A Boy and His...Well Just the Boy Actually
If I may start of by stating the obvious: Ubisoft Shanghai’s I Am Alive is not for everyone, but it is by no means a bad game. In fact, for the most part, it does what it sets out to do incredibly well. I Am Alive takes place in the city of Haventon after some ambiguous apocalyptic event has left the world as you know it in ruins. Buildings have collapsed, there are huge chasms in the ground, and the streets are choked with a thick dust that not only blocks out sunlight but can also kill you if you don’t find higher ground and fresh air to recover. This leads you to do a lot of climbing that will be familiar to fans of games like Uncharted, Assassin’s Creed, or Enslaved. Unfortunately, this particular mechanic doesn’t always work as well as you might like.
Your character has limited stamina, which is drained by doing just about anything more strenuous than walking. This comes into play most notably in climbing sections, where you will often have just enough stamina to make it through to a safe area to rest and recuperate. The game’s extremely desaturated look does a great job of conveying the bleak, mostly lifeless aftermath of “the Event” as many NPCs will call it (minor gripe: not a huge fan of “the Event”); and for the most part in climbing sections, handholds will be red or a near pristine white to make them stand out from the mostly grey world around you. There were still times though where I found myself getting halfway through a climbing section and either using a piton (a single use item that creates a permanent resting point while climbing) or climbing back down to the start to try to figure out what direction I was meant to go. Worse, I would occasionally make it to a ledge and hit A to climb up, only to have my character do nothing while the last bits of his stamina drained away (once this happens your maximum stamina starts to decrease, which can only be restored with certain items). It is a great system overall that adds some real tension to what would otherwise be pretty standard climbing sections, but the occasionally iffy controls did have me saying a few choice words to my TV every once in a while.
There is also combat in I Am Alive, though it is less combat in the traditional sense and more murder puzzles. I say that as a very positive thing. For most of the game you will be lucky to have one or two rounds for your pistol, so when a group of five thugs trap you in a subway tunnel, you really need to think on your feet. Some enemies are just guarding their territory and won’t attack if you simply back off. Others will attack the moment you draw a weapon or if you approach too quickly. It’s often best therefore to find the group’s leader, or whoever has a gun (most people just carry machetes and will back off if you point your gun at them) and surprise them with an instant kill. From there, provided there are no more gunmen, your enemies will sometimes simply surrender, leaving you free to walk up and knock them out. Other times they throw up their hands, waiting for an opening, and you can either shoot them if you have the spare ammo (chances are you don’t), or you can back them up to a ledge or fire and give them a friendly nudge (though here too, I sometimes found myself struggling against the controls, doing a slower machete kill that left me open to attacks from behind instead of the quick kick into the fire or off a ledge). It’s a much more cerebral system than your typical survival horror game, requiring you to always be conscious of your surroundings.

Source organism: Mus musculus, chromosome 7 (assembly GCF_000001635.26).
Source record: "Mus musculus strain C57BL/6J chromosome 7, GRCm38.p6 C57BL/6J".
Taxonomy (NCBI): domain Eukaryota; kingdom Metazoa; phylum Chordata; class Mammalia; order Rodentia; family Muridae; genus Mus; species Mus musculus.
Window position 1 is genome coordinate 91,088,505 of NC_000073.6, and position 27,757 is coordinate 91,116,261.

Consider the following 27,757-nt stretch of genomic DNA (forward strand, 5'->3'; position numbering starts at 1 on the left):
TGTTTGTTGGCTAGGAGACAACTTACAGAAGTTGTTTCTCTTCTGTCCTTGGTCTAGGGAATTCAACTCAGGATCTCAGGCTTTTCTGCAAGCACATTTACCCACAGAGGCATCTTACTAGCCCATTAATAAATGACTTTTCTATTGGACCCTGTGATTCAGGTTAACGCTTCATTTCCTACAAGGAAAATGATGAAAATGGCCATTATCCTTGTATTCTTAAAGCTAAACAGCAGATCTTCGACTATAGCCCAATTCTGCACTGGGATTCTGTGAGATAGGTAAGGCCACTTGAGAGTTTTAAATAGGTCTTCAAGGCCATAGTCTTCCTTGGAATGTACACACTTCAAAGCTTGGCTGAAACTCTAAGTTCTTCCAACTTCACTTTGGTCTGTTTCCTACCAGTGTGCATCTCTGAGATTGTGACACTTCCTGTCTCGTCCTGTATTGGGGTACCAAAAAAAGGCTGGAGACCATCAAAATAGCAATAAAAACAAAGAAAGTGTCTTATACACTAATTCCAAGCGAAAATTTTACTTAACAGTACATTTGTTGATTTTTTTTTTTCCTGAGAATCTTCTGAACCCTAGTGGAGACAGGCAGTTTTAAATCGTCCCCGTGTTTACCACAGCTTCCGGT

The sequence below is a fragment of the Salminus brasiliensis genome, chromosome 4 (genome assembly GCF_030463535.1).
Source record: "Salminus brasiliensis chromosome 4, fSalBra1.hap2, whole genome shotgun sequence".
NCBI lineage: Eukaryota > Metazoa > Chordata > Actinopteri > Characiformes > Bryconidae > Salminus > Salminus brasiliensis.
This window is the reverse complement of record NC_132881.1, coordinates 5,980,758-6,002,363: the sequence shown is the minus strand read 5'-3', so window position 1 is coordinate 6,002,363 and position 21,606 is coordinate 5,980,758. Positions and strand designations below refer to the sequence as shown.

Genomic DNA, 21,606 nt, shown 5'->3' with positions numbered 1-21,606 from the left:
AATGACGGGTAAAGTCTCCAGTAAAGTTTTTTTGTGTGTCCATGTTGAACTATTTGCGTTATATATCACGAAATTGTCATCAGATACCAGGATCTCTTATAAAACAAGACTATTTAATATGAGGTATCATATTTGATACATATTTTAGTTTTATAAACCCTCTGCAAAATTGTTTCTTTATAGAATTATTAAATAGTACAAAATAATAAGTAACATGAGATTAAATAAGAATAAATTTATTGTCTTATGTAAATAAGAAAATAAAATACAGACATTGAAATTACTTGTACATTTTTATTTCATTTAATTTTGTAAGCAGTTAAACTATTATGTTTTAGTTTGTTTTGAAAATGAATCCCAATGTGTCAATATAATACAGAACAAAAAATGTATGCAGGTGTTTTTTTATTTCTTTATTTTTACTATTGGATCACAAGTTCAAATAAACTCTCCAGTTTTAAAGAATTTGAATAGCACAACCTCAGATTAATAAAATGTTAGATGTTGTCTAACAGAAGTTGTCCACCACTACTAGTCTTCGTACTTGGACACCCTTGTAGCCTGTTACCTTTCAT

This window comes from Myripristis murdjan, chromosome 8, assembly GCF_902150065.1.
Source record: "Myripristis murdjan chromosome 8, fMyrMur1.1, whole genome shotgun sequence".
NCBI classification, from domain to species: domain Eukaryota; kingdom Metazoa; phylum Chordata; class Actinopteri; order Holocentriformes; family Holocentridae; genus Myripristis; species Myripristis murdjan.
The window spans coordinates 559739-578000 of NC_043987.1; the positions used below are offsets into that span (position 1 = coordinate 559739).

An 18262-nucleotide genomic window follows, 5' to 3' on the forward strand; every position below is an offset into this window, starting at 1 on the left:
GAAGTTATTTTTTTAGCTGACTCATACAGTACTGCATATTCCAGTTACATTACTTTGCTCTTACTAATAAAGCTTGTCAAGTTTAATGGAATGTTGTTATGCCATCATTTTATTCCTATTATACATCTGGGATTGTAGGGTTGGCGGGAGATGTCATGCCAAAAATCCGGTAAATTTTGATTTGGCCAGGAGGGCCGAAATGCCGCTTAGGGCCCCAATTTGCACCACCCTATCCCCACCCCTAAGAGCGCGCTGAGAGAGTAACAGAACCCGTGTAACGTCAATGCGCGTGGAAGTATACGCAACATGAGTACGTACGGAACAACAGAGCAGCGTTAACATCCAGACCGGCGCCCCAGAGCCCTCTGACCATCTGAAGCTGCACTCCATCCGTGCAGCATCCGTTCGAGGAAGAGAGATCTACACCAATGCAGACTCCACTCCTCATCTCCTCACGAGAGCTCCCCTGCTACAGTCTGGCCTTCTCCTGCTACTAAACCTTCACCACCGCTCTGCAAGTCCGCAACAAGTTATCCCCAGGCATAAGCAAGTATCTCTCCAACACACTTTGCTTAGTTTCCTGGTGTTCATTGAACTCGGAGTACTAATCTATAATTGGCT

The narrative end of things is good enough: man looks for wife and kid after apocalypse. You can probably guess the ending from the first cinematic, but it’s definitely enough to keep things moving and give you a sense of purpose. There are some awkward spots though. At one point I was carrying a little girl through the subway tunnels, and having just killed around ten men with her riding piggy-back, she asks “are you a mean man?” Nope, totally not mean. Never you mind the ten human lives I just extinguished. Dudes were jerks anyway.
Saving is handled automatically in the game, but you only have a limited number of retries until you have to start an episode over again. You can find more as items in the environment or by helping other survivors, usually by giving them some item that would also be useful to you, giving you yet another reason to be as stingy as possible. I had no problems running out of retries, but there were definitely times when I simply let myself die so that I could go back to the last checkpoint and try to do a section without taking as much damage or using as much ammo. I don’t recommend you play that way. It definitely led to my putting the game down for a few hours several times during my four or five hour play through. Still, I was very satisfied with my time with I Am Alive, and after I’m done writing this up, I will probably start over on the harder difficulty. This is survival horror with a lot less horror than you usually get, but a lot more survival than I think I’ve seen in a long time. If you’re a fan of that sort of thing, or of games that reward slow, methodical play in general, I can definitely recommend I Am Alive.